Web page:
top of page

How long do Greenland sharks live?

Greenland shark

The Greenland shark is a fascinating species known for its mysterious nature and impressive longevity. In this article, we will explore various aspects of the Greenland shark's life, including its unique characteristics, habitat and distribution, feeding habits, reproduction and growth, and most notably, its exceptional lifespan. Join us as we delve into the intriguing world of the Greenland shark and uncover the secrets behind its remarkable longevity.

Key Takeaways

  • The Greenland shark is a species like no other, with a range of unique characteristics.

  • These sharks inhabit the cold waters of the North Atlantic Ocean and Arctic regions.

  • Greenland sharks have a diverse diet that includes fish, seals, and even carrion.

  • Reproduction in Greenland sharks is a slow process, with females giving birth to a small number of pups every few years.

  • The Greenland shark holds the record for the longest known lifespan of any vertebrate, with some individuals living for over 400 years.

The Mysterious Greenland Shark

A Shark Like No Other

The Greenland shark is truly unique in many ways. It is a species that has adapted to survive in the extreme conditions of the Arctic Ocean. With its sluggish and lethargic swimming style, it may not be the most graceful shark, but it certainly stands out from the rest.

One of the most fascinating aspects of the Greenland shark is its size. It can grow to be one of the largest shark species, reaching lengths of up to 20 feet or more. This makes it a true giant of the deep, and a sight to behold.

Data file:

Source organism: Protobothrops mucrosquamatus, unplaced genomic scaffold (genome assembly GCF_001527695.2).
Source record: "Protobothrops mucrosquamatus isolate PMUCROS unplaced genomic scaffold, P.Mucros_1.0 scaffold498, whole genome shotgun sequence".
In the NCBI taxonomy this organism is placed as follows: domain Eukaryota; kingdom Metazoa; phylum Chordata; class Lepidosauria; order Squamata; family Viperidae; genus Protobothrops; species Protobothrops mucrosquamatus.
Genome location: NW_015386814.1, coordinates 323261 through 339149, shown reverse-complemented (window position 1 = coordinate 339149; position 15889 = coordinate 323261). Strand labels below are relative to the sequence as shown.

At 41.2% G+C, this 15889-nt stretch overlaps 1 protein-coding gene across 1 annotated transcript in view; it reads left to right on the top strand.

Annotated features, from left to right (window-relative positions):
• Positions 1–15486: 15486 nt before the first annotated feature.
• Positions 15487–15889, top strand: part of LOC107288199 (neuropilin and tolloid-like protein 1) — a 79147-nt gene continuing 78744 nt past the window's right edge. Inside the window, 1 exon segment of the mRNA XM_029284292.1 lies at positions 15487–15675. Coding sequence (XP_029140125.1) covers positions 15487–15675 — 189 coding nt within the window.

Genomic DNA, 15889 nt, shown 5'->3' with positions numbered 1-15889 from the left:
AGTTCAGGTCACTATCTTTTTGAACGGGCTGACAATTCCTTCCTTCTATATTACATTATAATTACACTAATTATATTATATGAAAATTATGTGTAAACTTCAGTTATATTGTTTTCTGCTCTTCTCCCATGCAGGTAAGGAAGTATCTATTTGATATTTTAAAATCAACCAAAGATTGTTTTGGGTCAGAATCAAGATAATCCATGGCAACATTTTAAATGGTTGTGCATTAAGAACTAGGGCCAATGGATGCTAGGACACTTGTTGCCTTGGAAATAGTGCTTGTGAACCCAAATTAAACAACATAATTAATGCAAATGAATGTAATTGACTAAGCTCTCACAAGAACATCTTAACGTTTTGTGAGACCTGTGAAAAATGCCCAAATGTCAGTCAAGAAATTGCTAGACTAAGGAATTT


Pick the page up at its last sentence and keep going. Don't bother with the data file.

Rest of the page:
Despite its impressive size, the Greenland shark is not known for its speed. In fact, it is one of the slowest swimming sharks in the world. Its sluggish nature is believed to be a result of its cold-water habitat and its unique physiology.

The Greenland shark is also known for its longevity. It is one of the longest-living vertebrates on the planet, with some individuals estimated to live for over 400 years. This incredible lifespan has fascinated scientists and researchers for years, and they are still uncovering the secrets of the Greenland shark's aging process.

Habitat and Distribution

The Greenland shark is a truly fascinating creature that can be found in the cold waters of the North Atlantic Ocean. It is known to inhabit the deep waters of the Arctic and sub-Arctic regions, including Greenland, Iceland, and Canada. These sharks are well-adapted to survive in extreme conditions, with their bodies containing a high concentration of urea and trimethylamine oxide (TMAO) that act as antifreeze, allowing them to thrive in temperatures as low as -2°C.

These sharks are primarily bottom-dwellers, preferring to stay close to the ocean floor. They are often found at depths of 200 to 600 meters, but have been known to venture even deeper. Their slow swimming speed and sluggish nature make them well-suited for this type of habitat.

While the Greenland shark's distribution is mainly limited to the North Atlantic, there have been rare sightings of these sharks in other parts of the world, such as the Pacific Ocean and the Mediterranean Sea. However, these sightings are considered to be outliers, and the sharks' true range remains concentrated in the cold waters of the North Atlantic.

Feeding Habits

Greenland sharks have a unique feeding behavior that sets them apart from other shark species. They are known to be scavengers, feeding on a variety of prey including fish, seals, and even other sharks. Their diet is incredibly diverse, and they have been found with some unexpected items in their stomachs, such as polar bear remains and even car tires.

These sharks are opportunistic feeders, often relying on their sense of smell to locate potential food sources. They have a keen sense of smell and can detect the scent of prey from miles away. Once they find a food source, they use their powerful jaws and sharp teeth to tear apart their prey. Their teeth are designed for gripping and tearing rather than cutting, allowing them to consume larger prey items.

It is believed that Greenland sharks are slow-moving predators, relying on ambush tactics to catch their prey. They have been observed patiently waiting near the ocean floor for hours, waiting for an opportunity to strike. This patient hunting strategy allows them to conserve energy and maximize their chances of a successful meal.